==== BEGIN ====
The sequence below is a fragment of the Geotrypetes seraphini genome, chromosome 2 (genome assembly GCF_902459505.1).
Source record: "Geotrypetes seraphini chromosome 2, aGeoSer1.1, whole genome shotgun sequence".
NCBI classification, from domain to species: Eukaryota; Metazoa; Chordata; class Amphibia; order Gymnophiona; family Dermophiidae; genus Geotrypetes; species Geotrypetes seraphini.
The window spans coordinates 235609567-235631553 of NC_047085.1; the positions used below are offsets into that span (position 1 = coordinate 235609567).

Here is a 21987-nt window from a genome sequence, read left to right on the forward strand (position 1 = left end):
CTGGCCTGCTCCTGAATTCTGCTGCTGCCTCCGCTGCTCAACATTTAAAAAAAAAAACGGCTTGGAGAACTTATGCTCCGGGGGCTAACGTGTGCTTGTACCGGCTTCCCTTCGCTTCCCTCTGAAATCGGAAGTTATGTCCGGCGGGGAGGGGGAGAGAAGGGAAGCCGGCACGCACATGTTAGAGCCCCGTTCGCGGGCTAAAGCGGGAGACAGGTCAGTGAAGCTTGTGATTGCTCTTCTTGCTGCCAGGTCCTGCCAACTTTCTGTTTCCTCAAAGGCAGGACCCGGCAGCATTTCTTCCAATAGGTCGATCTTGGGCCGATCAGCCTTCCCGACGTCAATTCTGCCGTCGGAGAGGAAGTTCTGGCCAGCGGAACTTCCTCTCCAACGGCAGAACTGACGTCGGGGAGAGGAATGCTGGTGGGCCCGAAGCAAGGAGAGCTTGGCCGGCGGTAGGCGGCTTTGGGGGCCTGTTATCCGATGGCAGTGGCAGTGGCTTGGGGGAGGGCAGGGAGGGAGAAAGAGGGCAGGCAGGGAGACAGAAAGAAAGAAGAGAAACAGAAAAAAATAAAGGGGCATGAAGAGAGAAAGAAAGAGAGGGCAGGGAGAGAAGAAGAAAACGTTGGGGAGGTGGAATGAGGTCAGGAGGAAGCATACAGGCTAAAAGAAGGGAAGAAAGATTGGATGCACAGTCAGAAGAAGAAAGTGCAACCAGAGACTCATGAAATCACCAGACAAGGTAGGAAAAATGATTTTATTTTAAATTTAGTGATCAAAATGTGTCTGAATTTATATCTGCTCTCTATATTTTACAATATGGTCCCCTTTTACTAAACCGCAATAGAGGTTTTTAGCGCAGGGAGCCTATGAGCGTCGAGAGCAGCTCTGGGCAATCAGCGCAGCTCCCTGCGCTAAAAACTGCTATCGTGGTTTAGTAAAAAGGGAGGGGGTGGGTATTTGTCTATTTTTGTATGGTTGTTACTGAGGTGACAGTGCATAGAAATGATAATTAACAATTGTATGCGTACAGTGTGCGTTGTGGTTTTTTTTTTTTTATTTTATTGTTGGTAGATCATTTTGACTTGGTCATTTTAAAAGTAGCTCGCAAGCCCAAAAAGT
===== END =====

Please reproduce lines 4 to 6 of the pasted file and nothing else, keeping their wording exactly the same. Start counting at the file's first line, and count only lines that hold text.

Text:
The window spans coordinates 235609567-235631553 of NC_047085.1; the positions used below are offsets into that span (position 1 = coordinate 235609567).

Here is a 21987-nt window from a genome sequence, read left to right on the forward strand (position 1 = left end):
CTGGCCTGCTCCTGAATTCTGCTGCTGCCTCCGCTGCTCAACATTTAAAAAAAAAAACGGCTTGGAGAACTTATGCTCCGGGGGCTAACGTGTGCTTGTACCGGCTTCCCTTCGCTTCCCTCTGAAATCGGAAGTTATGTCCGGCGGGGAGGGGGAGAGAAGGGAAGCCGGCACGCACATGTTAGAGCCCCGTTCGCGGGCTAAAGCGGGAGACAGGTCAGTGAAGCTTGTGATTGCTCTTCTTGCTGCCAGGTCCTGCCAACTTTCTGTTTCCTCAAAGGCAGGACCCGGCAGCATTTCTTCCAATAGGTCGATCTTGGGCCGATCAGCCTTCCCGACGTCAATTCTGCCGTCGGAGAGGAAGTTCTGGCCAGCGGAACTTCCTCTCCAACGGCAGAACTGACGTCGGGGAGAGGAATGCTGGTGGGCCCGAAGCAAGGAGAGCTTGGCCGGCGGTAGGCGGCTTTGGGGGCCTGTTATCCGATGGCAGTGGCAGTGGCTTGGGGGAGGGCAGGGAGGGAGAAAGAGGGCAGGCAGGGAGACAGAAAGAAAGAAGAGAAACAGAAAAAAATAAAGGGGCATGAAGAGAGAAAGAAAGAGAGGGCAGGGAGAGAAGAAGAAAACGTTGGGGAGGTGGAATGAGGTCAGGAGGAAGCATACAGGCTAAAAGAAGGGAAGAAAGATTGGATGCACAGTCAGAAGAAGAAAGTGCAACCAGAGACTCATGAAATCACCAGACAAGGTAGGAAAAATGATTTTATTTTAAATTTAGTGATCAAAATGTGTCTGAATTTATATCTGCTCTCTATATTTTACAATATGGTCCCCTTTTACTAAACCGCAATAGAGGTTTTTAGCGCAGGGAGCCTATGAGCGTCGAGAGCAGCTCTGGGCAATCAGCGCAGCTCCCTGCGCTAAAAACTGCTATCGTGGTTTAGTAAAAAGGGAGGGGGTGGGTATTTGTCTATTTTTGTATGGTTGTTACTGAGGTGACAGTGCATAGAAATGATAATTAACAATTGTATGCGTACAGTGTGCGTTGTGGTTTTTTTTTTTTTATTTTATTGTTGGTAGATCATTTTGACTTGGTCATTTTAAAAGTAGCTCGCAAGCCCAAAAAGT